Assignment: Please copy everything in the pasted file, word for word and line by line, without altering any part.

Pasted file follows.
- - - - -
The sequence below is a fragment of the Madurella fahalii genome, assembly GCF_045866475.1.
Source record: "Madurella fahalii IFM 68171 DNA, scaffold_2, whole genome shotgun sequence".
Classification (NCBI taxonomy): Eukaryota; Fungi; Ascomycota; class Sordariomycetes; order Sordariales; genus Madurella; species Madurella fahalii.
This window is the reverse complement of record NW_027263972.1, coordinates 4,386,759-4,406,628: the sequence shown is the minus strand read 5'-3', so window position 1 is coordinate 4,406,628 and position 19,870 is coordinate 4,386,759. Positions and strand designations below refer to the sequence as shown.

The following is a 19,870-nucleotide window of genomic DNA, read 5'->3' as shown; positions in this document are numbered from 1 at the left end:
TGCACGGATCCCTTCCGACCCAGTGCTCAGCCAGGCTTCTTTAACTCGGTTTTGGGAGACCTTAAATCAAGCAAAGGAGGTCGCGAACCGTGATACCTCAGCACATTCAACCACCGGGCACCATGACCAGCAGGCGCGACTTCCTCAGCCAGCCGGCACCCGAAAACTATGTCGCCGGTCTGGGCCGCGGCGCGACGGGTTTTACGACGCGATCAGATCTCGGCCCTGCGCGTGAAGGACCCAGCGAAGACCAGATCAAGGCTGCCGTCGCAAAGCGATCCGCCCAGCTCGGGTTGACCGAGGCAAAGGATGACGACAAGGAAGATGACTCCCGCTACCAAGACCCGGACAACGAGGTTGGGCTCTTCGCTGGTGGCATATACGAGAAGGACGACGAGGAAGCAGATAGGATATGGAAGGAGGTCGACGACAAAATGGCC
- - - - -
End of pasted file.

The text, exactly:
The sequence below is a fragment of the Madurella fahalii genome, assembly GCF_045866475.1.
Source record: "Madurella fahalii IFM 68171 DNA, scaffold_2, whole genome shotgun sequence".
Classification (NCBI taxonomy): Eukaryota; Fungi; Ascomycota; class Sordariomycetes; order Sordariales; genus Madurella; species Madurella fahalii.
This window is the reverse complement of record NW_027263972.1, coordinates 4,386,759-4,406,628: the sequence shown is the minus strand read 5'-3', so window position 1 is coordinate 4,406,628 and position 19,870 is coordinate 4,386,759. Positions and strand designations below refer to the sequence as shown.

The following is a 19,870-nucleotide window of genomic DNA, read 5'->3' as shown; positions in this document are numbered from 1 at the left end:
TGCACGGATCCCTTCCGACCCAGTGCTCAGCCAGGCTTCTTTAACTCGGTTTTGGGAGACCTTAAATCAAGCAAAGGAGGTCGCGAACCGTGATACCTCAGCACATTCAACCACCGGGCACCATGACCAGCAGGCGCGACTTCCTCAGCCAGCCGGCACCCGAAAACTATGTCGCCGGTCTGGGCCGCGGCGCGACGGGTTTTACGACGCGATCAGATCTCGGCCCTGCGCGTGAAGGACCCAGCGAAGACCAGATCAAGGCTGCCGTCGCAAAGCGATCCGCCCAGCTCGGGTTGACCGAGGCAAAGGATGACGACAAGGAAGATGACTCCCGCTACCAAGACCCGGACAACGAGGTTGGGCTCTTCGCTGGTGGCATATACGAGAAGGACGACGAGGAAGCAGATAGGATATGGAAGGAGGTCGACGACAAAATGGCC